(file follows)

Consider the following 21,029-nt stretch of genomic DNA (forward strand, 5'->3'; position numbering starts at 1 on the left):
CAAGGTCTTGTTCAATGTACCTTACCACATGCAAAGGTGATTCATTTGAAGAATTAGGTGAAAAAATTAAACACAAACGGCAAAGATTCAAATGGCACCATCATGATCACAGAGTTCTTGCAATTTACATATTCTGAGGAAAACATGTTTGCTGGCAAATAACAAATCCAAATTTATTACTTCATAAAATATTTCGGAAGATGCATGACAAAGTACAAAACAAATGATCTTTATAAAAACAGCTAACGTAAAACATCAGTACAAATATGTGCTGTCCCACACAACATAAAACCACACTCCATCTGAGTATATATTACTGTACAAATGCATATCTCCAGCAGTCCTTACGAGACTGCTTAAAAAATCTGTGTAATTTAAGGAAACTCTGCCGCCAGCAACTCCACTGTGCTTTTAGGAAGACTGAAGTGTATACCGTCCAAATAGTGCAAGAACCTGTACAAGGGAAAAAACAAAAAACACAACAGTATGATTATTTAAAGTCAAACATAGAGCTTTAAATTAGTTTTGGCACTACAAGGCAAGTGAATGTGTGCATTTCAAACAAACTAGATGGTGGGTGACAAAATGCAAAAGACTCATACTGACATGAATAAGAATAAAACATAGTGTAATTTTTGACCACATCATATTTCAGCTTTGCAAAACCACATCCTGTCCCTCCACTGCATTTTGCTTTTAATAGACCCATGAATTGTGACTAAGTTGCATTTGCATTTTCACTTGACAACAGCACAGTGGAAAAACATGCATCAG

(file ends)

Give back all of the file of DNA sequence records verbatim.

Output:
Consider the following 21,029-nt stretch of genomic DNA (forward strand, 5'->3'; position numbering starts at 1 on the left):
CAAGGTCTTGTTCAATGTACCTTACCACATGCAAAGGTGATTCATTTGAAGAATTAGGTGAAAAAATTAAACACAAACGGCAAAGATTCAAATGGCACCATCATGATCACAGAGTTCTTGCAATTTACATATTCTGAGGAAAACATGTTTGCTGGCAAATAACAAATCCAAATTTATTACTTCATAAAATATTTCGGAAGATGCATGACAAAGTACAAAACAAATGATCTTTATAAAAACAGCTAACGTAAAACATCAGTACAAATATGTGCTGTCCCACACAACATAAAACCACACTCCATCTGAGTATATATTACTGTACAAATGCATATCTCCAGCAGTCCTTACGAGACTGCTTAAAAAATCTGTGTAATTTAAGGAAACTCTGCCGCCAGCAACTCCACTGTGCTTTTAGGAAGACTGAAGTGTATACCGTCCAAATAGTGCAAGAACCTGTACAAGGGAAAAAACAAAAAACACAACAGTATGATTATTTAAAGTCAAACATAGAGCTTTAAATTAGTTTTGGCACTACAAGGCAAGTGAATGTGTGCATTTCAAACAAACTAGATGGTGGGTGACAAAATGCAAAAGACTCATACTGACATGAATAAGAATAAAACATAGTGTAATTTTTGACCACATCATATTTCAGCTTTGCAAAACCACATCCTGTCCCTCCACTGCATTTTGCTTTTAATAGACCCATGAATTGTGACTAAGTTGCATTTGCATTTTCACTTGACAACAGCACAGTGGAAAAACATGCATCAG